The harvesting procedure is initiated by bringing the module 26′ into engagement with the cartilage portion of the graft to be harvested, and applying manual force so that the teeth 44 a cut into the layer of cartilage portion and then through the condyle portion of the graft. The harvesting is then completed in accordance with the procedure discussed above and the tap 34 (FIG. 2) can be used to remove the harvested graft from the member 40, also in the same manner as described above.

Another alternate embodiment of the module 26 is referred to in FIG. 6 by the reference numeral 26″, and includes a member 28 that is identical to the member 28 of the embodiment of FIGS. 2-4. According to the embodiment of FIG. 5, a hollow, frusto-conical member 44 is provided that extends from the other end of the member 28 and is formed integrally with the latter member. Three angularly-spaced prongs 44 a are formed at the distal end of the member 40 and are dimensioned to form sharp points and cutting edges.

The harvesting procedure is initiated by bringing the module 26″ into engagement with the cartilage portion of the graft to be harvested and applying manual force so that the prongs 44 a cut into the cartilage portion. Then, the handle 22 (FIG. 2) is rotated, causing the edges of the prongs to cut through any remaining portion of the cartilage and through the condyle portion of the graft to be harvested. The harvesting is then completed in accordance with the procedure discussed above, and the tap 34 (FIG. 2) can be used to remove the harvested graft from the member 40, also in the same manner as described above.

It can be appreciated that the above-mentioned kit can also include the modules 26′ and 26″, as well as variations thereof, so that the cutting surfaces can be varied in accordance with the particular application.

VARIATIONS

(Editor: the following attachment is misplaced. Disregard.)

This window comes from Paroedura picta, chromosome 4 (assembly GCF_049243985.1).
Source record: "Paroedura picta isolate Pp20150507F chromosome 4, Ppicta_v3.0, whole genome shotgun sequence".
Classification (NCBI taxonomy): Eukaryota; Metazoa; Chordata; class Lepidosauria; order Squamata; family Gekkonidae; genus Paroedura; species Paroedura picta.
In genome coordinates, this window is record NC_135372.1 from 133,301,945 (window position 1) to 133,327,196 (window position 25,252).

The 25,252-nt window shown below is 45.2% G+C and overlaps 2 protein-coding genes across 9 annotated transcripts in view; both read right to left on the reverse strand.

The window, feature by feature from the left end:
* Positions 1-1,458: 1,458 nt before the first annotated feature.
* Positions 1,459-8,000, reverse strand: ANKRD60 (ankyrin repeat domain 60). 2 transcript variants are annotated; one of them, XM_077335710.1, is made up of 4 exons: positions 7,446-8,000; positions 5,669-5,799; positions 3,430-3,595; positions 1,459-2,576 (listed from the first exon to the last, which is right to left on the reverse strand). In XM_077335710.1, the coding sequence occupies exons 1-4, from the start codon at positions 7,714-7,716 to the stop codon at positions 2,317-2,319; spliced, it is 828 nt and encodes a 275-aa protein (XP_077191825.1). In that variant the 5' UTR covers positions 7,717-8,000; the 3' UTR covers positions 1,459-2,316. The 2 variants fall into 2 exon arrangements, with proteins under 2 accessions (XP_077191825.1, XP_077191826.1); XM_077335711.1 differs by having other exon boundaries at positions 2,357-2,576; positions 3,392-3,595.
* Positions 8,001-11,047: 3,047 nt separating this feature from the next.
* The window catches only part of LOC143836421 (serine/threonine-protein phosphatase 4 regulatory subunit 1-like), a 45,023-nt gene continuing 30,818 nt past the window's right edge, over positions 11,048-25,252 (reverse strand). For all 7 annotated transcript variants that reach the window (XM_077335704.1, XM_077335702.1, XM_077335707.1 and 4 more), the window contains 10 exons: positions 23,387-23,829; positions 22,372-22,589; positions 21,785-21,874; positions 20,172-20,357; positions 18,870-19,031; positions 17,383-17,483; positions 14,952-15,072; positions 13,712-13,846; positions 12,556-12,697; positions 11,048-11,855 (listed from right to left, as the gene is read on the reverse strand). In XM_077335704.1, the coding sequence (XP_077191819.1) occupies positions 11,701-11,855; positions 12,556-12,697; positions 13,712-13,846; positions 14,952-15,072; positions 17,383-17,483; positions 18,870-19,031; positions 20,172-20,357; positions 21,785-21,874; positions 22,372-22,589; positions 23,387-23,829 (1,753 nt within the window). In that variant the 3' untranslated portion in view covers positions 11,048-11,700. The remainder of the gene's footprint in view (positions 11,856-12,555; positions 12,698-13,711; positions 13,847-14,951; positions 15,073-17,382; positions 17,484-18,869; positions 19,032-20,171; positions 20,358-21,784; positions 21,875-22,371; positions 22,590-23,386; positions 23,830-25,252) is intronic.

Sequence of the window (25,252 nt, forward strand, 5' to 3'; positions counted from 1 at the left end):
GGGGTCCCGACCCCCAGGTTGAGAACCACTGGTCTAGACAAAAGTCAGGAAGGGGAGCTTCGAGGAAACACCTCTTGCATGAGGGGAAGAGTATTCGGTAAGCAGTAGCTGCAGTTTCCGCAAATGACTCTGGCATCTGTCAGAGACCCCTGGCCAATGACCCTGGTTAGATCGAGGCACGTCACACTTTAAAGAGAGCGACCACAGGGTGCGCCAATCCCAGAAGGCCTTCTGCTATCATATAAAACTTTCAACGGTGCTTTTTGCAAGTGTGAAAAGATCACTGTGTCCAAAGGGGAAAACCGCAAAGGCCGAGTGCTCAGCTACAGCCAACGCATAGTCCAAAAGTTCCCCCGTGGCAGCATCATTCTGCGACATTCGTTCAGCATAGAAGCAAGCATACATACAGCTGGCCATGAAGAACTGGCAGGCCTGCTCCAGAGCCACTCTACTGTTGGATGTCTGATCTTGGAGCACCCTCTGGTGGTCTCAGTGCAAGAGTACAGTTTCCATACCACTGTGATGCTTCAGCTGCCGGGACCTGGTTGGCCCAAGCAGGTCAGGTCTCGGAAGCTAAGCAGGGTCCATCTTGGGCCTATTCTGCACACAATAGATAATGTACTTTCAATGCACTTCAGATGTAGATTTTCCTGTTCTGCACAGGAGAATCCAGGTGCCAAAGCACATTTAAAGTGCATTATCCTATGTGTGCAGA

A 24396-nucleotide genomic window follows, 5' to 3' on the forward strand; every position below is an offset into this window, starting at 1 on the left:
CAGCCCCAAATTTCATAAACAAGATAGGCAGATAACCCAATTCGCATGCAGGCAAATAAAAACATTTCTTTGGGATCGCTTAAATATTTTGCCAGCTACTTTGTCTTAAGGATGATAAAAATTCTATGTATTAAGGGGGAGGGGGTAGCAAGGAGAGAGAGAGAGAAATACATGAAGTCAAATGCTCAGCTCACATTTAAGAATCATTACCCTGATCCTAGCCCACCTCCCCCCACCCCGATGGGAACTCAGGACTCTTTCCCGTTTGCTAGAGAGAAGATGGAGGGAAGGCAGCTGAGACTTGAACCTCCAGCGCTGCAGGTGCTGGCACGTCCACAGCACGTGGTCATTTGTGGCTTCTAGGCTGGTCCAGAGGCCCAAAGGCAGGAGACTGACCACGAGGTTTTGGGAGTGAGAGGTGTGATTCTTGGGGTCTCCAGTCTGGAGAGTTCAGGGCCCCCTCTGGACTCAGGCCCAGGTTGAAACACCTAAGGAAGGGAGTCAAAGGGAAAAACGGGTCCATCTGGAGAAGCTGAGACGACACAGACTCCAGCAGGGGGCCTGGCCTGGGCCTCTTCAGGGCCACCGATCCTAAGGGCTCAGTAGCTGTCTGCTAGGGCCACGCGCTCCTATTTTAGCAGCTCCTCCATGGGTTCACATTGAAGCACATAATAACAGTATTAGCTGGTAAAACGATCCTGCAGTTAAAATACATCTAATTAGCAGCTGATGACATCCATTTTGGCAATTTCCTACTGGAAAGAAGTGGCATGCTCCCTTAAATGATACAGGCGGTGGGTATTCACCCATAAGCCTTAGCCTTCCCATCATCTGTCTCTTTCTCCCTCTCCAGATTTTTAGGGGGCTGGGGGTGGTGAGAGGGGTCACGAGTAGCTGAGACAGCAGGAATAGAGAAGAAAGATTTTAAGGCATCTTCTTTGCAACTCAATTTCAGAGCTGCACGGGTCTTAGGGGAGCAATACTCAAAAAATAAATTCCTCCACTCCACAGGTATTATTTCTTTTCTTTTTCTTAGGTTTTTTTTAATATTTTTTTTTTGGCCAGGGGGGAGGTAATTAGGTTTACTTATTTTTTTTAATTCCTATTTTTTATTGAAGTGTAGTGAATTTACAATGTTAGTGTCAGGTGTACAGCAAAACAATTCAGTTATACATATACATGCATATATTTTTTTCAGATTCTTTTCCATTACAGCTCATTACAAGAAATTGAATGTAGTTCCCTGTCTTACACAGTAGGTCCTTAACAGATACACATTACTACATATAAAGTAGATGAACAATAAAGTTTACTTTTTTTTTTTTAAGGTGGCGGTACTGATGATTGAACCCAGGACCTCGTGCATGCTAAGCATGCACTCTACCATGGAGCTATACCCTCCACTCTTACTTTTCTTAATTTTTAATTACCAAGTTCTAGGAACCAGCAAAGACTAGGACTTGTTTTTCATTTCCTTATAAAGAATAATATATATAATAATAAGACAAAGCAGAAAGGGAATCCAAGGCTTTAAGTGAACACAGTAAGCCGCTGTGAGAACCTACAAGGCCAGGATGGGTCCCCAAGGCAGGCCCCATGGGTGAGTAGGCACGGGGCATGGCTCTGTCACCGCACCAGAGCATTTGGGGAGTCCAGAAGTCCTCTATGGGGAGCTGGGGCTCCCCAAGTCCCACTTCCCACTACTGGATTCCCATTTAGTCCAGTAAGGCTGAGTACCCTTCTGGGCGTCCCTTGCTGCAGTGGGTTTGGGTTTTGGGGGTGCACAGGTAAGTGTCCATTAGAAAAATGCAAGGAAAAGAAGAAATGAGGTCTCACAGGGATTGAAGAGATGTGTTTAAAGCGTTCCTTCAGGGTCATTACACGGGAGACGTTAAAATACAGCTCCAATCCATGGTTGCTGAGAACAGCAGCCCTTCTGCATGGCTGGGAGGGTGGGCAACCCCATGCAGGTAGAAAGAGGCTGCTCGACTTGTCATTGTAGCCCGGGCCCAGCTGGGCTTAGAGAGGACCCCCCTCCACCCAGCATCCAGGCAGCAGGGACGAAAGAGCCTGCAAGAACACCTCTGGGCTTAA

1. The size and shape of the cutting surfaces at the end of the members 30, 40 and 44 can vary. For example. the surfaces can have elliptical shape, a rectangular shape, or the like.

2. The configurations of the cutting surfaces at the end of the members 30, 40 and 44 can vary.

3. The number of teeth 40 a and prongs 44 a of the embodiments of FIGS. 5 and 6, respectively, can vary, as well as their size and/or shape.

4. The spatial references mentioned above, such as “upper”, “lower”, “under”, “over”, “between”, “outer”, “inner” and “surrounding” are for the purpose of illustration only and do not limit the specific orientation or location of the components described above.

5. The present invention is not limited to use with knees of humans but rather is applicable other damaged areas of all animals.

6. The graft discussed above can be harvested or prepared from another area of the patient/recipient, from another human, or from any number of anatomic sites, animal or otherwise.

7. The method and device disclosed above can be used in any surgical or experimental situation (animal species or otherwise) to harvest grafts in any anatomic region containing cartilage or bone.

Those skilled in the art will readily appreciate that many other variations and modifications of the embodiment described above can be made without materially departing from the novel teachings and advantages of this invention. Accordingly, all such variations and modifications are intended to be included within the scope of this invention as defined in the following claims. In the claims, means-plus-function clauses are intended to cover the structures described herein as performing the recited function and not only structural equivalents, but also equivalent structures.

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Classifications
U.S. Classification606/79, 606/83, 606/84, 606/86.00R
International ClassificationA61B17/00
Cooperative ClassificationA61B17/1604, A61B2017/00969, A61B17/1675, A61B17/1635, A61B17/32053
European ClassificationA61B17/3205G, A61B17/16G, A61B17/16S8